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How to Check If An SD Card Is Corrupted

March 11, 2024

SD (Secure Digital) is a flash memory card format used in digital cameras, mobile phones, and other electronic devices. It is an evolution of the MultiMediaCard (MMC) format, and includes several related technologies that can be adapted into the primary SD form factor:

  • miniSD
  • microSD
  • SDXC
  • SDIO
  • SDUC

Of these, SDUC (Secure Digital Ultra Capacity) supports the largest capacities (up to 128 terabytes) and provides the fastest transfer speeds (up to 985 megabytes per second). 

No data storage technology is perfect. SD cards can sustain damage due to high ambient temperatures, damaged controllers, or other physical issues — and as is the case with all data storage media, corruption can compromise data.

Data corruption essentially means that a file becomes unreadable because part of the binary code is missing or incorrect. It frequently occurs on removable media when the media is ejected from the computer during a write operation. While modern operating systems have safeguards to prevent external media corruption, there’s no perfect solution; if users can remove the device, corruption is possible. 

Additionally, all non-volatile flash memory becomes less reliable over time. Data corruption can occur semi-randomly, particularly on older cards (though brand-new cards can also suffer data corruption). 

Here are a few of the most common symptoms of data corruption on SD cards, along with tips for repairing corruption and recovering files. 

Common Symptoms of a Corrupt SD Card

  • Your computer recognizes the SD card, but does not show any files.
  • When you try to open the SD card, you receive a message that reads “SD card is formatted. Do you want to format it now?” or something similar. 
  • The SD card appears to be full, even though it is not.
  • Your computer displays an inaccurate capacity for the SD card (for example, a 16GB card reads as 1GB).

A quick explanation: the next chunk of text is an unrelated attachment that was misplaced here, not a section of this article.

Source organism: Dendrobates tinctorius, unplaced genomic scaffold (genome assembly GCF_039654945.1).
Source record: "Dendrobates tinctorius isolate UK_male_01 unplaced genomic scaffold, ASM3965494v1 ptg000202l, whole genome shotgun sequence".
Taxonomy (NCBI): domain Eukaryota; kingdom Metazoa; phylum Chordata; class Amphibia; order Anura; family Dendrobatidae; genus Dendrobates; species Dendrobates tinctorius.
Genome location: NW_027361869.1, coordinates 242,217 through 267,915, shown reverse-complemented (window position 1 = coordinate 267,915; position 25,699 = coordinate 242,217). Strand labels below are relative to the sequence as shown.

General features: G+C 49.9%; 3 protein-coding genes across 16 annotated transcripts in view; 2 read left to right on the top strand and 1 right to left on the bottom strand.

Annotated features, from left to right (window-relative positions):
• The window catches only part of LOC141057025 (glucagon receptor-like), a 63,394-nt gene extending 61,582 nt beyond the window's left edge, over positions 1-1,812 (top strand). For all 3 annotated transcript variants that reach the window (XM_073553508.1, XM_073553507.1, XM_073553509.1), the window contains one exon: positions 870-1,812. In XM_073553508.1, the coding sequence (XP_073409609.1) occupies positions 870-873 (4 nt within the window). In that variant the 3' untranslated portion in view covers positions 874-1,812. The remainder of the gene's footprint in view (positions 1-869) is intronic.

• You receive an error message that the SD card is “write protected.”
  • Random files (such as photos) seem to be missing from the file directory.
  • You receive an error message that specifically mentions corruption. For example: “The file or directory is corrupted and unreadable.”

While all of these symptoms can indicate corruption, they’re diagnostically important. If you’re pursuing data recovery for your SD card, write down any signs of data loss, including the full text of any error messages. 

Potential Fixes for SD Card Corruption

SanDisk 1TB microSD card.

If you need the data from your SD card, we strongly recommend contacting a professional data recovery company as soon as you notice signs of corruption. Generally, you get one chance to recover data; performing any operations on your SD card could result in permanent data loss.

If you’ve already backed up the data on the SD card, you may be able to address file corruption by reformatting it. In Windows, right-click the SD card in File Explorer and choose “Format” to get started. This will wipe any data from the card, but may address filesystem corruption that prevents the card from being usable. 

However, if corruption prevents your card from being readable, there’s a high chance that it will happen again — particularly if your SD card is hot to the touch or shows any signs of physical wear and tear. 

Data Recovery Resources for SD/microSD/miniSD Media

Once again, for the best chances of a successful SD card data recovery, contact a professional provider. Data recovery engineers treat data corruption by searching for patterns within data that indicates corruption, then repairing the affected areas. Software can automate this process somewhat — but a trained engineer will have the best chance of restoring the target files to a usable state.

You can also try data recovery software on your own, but be aware that you’re taking a serious risk. To improve your chances of a successful result, make a clone of your SD card before running software and run the data recovery program on the clone (not on the original card). Read our guide to making a clone with ddrescue. 

At, we’ve structured our services to give our clients complete peace of mind as their cases progress. With risk-free evaluations, guaranteed results, and the industry’s highest success rates across a wide range of media, we’re prepared to help you restore files from any SD device.

To learn more about our process or to schedule a risk-free evaluation, call us at 1-800-237-4200 or submit a case online.